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Hydrokinetic power project with underwater turbines along the Mississippi receives additional funds

Mississippi River near St. Louis, November 1993
Mississippi River near St. Louis, November 1993
Image: NASA

At least two companies have been studying the feasibility to generate electric power from special turbines anchored to river beds or other structures: Free Flow Power and Hydro Green Energy.

Hydro Green Energy, LLC based in Houston, Texas is a developer and operator of the Hastings project, Hastings, Minnesota, first hydrokinetic energy plant in the USA according to HGE. The company is developing several hydro projects in a dozen states across the country with an estimated output of 500MW.

Free Flow Power, Corp. (FFP) with headquarters in Gloucester, Massachusetts, produces turbines that generate hydrokinetic power from naturally flowing currents of water without locks or dams; e.g., rivers.
According to the Boston Business Journal, the company raised this past Friday $5.7M of the $8M that needs in venture capital.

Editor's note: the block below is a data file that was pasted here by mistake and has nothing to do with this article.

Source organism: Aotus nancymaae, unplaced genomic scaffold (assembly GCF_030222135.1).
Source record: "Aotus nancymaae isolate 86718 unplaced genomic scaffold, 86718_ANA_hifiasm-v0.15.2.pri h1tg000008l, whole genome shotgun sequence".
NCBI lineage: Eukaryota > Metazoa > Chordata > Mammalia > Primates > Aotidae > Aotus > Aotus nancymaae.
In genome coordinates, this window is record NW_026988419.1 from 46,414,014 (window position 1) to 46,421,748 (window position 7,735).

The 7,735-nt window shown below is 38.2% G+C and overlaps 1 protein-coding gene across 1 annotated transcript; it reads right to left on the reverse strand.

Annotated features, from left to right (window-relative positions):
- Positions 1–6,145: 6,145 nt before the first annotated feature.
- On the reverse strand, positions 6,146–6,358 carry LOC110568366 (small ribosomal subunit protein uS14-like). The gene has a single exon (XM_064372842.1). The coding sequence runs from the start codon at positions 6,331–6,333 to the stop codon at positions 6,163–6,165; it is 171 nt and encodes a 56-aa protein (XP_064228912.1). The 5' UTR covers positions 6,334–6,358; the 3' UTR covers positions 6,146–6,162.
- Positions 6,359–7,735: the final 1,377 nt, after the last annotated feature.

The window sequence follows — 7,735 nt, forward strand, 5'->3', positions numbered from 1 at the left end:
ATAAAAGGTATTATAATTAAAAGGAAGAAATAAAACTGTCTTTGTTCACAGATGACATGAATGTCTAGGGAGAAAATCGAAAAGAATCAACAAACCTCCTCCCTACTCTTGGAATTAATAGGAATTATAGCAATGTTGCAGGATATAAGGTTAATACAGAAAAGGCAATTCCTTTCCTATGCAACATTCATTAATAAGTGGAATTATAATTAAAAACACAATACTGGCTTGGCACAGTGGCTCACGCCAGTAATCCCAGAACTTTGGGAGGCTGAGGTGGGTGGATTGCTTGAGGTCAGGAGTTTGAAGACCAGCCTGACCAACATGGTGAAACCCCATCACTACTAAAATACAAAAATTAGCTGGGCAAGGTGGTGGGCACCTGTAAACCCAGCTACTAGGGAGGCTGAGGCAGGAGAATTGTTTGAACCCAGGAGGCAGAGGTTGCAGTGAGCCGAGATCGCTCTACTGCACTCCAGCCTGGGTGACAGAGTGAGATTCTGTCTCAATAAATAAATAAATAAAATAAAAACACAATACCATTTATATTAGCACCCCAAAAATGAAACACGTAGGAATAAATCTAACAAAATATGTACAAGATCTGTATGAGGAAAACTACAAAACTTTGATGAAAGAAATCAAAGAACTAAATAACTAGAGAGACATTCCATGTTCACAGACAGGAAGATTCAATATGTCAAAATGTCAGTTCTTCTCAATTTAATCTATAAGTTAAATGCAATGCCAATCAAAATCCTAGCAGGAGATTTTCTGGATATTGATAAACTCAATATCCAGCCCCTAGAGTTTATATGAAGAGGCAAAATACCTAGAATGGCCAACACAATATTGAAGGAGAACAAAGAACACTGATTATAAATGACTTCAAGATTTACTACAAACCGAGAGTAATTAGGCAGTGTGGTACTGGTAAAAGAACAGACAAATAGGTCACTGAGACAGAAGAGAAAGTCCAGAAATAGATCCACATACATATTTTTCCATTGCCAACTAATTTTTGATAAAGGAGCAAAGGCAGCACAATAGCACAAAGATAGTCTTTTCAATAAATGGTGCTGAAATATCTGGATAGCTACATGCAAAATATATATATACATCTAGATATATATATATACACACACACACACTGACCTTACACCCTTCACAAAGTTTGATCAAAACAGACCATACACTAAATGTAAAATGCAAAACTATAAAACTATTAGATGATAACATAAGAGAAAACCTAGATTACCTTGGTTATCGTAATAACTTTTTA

The company has two subsidiaries: FFP Technology that develops the innovative turbines and FFP Development focused on opportunity and site development; in particular, along the Mississippi River basin. The FFPT SmartTurbine Generator is a 1.4 or 3 meter diameter, permanent magnet, rim-driven, uses hydrodynamic bearings, has low tip speed ratio, no gaps and is self-controlled thanks to embedded microprocessors that optimize its performance under variable conditions. The design avoids fish injury according to FFPT.

FFPD has obtained FERC Permits for more than 100 hydrokinetic sites over the Mississippi basin including the Ohio and Missouri Rivers. Regulatory filing for 55 hydrokinetic sites was submitted a year ago. The company is also working on the development of 18 hydropower projects that include new and old locks and dams. Most of the sites qualified for the implementation of these hydro plants are in the middle and lower Mississippi River.

These projects plan to deploy commercial scale hydrokinetic power plants along the Mississippi basin as early as 2012.

More information is available at http://www.free-flow-power.com/ and http://www.hgenergy.com/

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